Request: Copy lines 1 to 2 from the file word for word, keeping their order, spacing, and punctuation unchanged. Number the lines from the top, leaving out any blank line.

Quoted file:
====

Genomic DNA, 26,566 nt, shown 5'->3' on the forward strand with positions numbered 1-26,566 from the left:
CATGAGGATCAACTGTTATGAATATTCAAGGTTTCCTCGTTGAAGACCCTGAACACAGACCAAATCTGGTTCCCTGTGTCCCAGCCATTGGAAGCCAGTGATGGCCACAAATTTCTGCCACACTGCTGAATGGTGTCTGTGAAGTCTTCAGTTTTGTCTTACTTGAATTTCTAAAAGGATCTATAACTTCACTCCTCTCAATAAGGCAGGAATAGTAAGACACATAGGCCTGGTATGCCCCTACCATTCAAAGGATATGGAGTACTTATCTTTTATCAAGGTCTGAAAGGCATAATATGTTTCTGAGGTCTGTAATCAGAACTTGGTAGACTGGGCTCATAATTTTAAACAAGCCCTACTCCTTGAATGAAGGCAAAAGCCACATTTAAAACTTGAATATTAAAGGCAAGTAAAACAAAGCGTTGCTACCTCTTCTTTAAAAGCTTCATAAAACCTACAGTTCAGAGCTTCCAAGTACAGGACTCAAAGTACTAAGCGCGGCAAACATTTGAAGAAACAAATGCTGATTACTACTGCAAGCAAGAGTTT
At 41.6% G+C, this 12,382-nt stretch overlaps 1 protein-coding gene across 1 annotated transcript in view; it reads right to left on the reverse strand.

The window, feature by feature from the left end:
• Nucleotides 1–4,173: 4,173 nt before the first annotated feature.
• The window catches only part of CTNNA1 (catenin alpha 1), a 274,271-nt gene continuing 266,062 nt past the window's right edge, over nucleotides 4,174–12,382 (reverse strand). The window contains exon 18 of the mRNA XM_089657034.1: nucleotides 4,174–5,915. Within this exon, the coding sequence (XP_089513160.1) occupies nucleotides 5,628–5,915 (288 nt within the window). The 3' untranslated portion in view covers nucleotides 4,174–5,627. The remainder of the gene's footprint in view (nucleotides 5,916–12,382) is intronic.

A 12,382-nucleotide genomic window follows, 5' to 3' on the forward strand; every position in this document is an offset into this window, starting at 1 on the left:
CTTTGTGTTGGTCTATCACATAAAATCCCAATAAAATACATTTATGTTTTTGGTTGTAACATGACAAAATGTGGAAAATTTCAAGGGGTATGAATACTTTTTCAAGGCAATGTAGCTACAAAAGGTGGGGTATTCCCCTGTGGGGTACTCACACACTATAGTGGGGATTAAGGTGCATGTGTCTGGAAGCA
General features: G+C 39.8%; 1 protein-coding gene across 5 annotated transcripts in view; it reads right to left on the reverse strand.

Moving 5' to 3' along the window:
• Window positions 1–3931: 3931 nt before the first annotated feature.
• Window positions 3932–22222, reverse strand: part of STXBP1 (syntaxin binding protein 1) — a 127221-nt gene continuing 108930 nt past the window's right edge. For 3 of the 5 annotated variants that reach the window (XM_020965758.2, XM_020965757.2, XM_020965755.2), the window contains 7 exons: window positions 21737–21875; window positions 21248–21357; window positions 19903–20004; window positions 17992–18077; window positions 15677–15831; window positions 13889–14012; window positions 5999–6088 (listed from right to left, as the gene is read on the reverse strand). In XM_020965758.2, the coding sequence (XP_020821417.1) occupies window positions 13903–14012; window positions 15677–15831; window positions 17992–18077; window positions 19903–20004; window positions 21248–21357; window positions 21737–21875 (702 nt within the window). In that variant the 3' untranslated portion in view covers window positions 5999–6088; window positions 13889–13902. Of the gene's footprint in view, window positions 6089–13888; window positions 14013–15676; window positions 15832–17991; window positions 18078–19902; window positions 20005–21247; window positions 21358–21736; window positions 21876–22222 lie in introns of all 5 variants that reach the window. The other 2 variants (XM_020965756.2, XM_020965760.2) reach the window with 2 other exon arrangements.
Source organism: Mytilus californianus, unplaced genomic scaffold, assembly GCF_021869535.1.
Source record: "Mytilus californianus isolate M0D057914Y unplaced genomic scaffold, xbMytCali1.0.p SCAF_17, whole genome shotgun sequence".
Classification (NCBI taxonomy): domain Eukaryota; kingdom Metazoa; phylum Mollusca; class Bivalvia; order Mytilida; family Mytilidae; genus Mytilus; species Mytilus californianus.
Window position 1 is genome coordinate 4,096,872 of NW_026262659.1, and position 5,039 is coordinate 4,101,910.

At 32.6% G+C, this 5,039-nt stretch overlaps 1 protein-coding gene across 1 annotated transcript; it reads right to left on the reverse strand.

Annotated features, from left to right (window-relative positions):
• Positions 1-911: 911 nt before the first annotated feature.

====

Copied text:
Genomic DNA, 26,566 nt, shown 5'->3' on the forward strand with positions numbered 1-26,566 from the left:
CATGAGGATCAACTGTTATGAATATTCAAGGTTTCCTCGTTGAAGACCCTGAACACAGACCAAATCTGGTTCCCTGTGTCCCAGCCATTGGAAGCCAGTGATGGCCACAAATTTCTGCCACACTGCTGAATGGTGTCTGTGAAGTCTTCAGTTTTGTCTTACTTGAATTTCTAAAAGGATCTATAACTTCACTCCTCTCAATAAGGCAGGAATAGTAAGACACATAGGCCTGGTATGCCCCTACCATTCAAAGGATATGGAGTACTTATCTTTTATCAAGGTCTGAAAGGCATAATATGTTTCTGAGGTCTGTAATCAGAACTTGGTAGACTGGGCTCATAATTTTAAACAAGCCCTACTCCTTGAATGAAGGCAAAAGCCACATTTAAAACTTGAATATTAAAGGCAAGTAAAACAAAGCGTTGCTACCTCTTCTTTAAAAGCTTCATAAAACCTACAGTTCAGAGCTTCCAAGTACAGGACTCAAAGTACTAAGCGCGGCAAACATTTGAAGAAACAAATGCTGATTACTACTGCAAGCAAGAGTTT